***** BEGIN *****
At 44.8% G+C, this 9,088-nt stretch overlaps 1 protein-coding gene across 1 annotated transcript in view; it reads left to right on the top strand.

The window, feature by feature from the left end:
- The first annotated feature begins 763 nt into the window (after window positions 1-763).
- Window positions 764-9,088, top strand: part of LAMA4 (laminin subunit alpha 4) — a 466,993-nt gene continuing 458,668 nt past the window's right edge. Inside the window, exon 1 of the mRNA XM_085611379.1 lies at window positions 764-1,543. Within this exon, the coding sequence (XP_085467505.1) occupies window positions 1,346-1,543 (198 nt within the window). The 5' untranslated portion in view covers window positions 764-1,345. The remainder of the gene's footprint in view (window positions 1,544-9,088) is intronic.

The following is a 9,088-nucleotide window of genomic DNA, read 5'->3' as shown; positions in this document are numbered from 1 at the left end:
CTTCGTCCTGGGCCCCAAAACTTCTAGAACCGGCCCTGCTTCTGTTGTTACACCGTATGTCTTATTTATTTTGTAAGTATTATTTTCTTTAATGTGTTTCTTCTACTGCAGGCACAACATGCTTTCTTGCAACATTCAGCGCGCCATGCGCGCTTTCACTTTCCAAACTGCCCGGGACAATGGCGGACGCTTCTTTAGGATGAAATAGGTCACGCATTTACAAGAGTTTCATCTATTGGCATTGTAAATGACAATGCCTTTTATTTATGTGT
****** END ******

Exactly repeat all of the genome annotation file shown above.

At 44.8% G+C, this 9,088-nt stretch overlaps 1 protein-coding gene across 1 annotated transcript in view; it reads left to right on the top strand.

The window, feature by feature from the left end:
- The first annotated feature begins 763 nt into the window (after window positions 1-763).
- Window positions 764-9,088, top strand: part of LAMA4 (laminin subunit alpha 4) — a 466,993-nt gene continuing 458,668 nt past the window's right edge. Inside the window, exon 1 of the mRNA XM_085611379.1 lies at window positions 764-1,543. Within this exon, the coding sequence (XP_085467505.1) occupies window positions 1,346-1,543 (198 nt within the window). The 5' untranslated portion in view covers window positions 764-1,345. The remainder of the gene's footprint in view (window positions 1,544-9,088) is intronic.

The following is a 9,088-nucleotide window of genomic DNA, read 5'->3' as shown; positions in this document are numbered from 1 at the left end:
CTTCGTCCTGGGCCCCAAAACTTCTAGAACCGGCCCTGCTTCTGTTGTTACACCGTATGTCTTATTTATTTTGTAAGTATTATTTTCTTTAATGTGTTTCTTCTACTGCAGGCACAACATGCTTTCTTGCAACATTCAGCGCGCCATGCGCGCTTTCACTTTCCAAACTGCCCGGGACAATGGCGGACGCTTCTTTAGGATGAAATAGGTCACGCATTTACAAGAGTTTCATCTATTGGCATTGTAAATGACAATGCCTTTTATTTATGTGT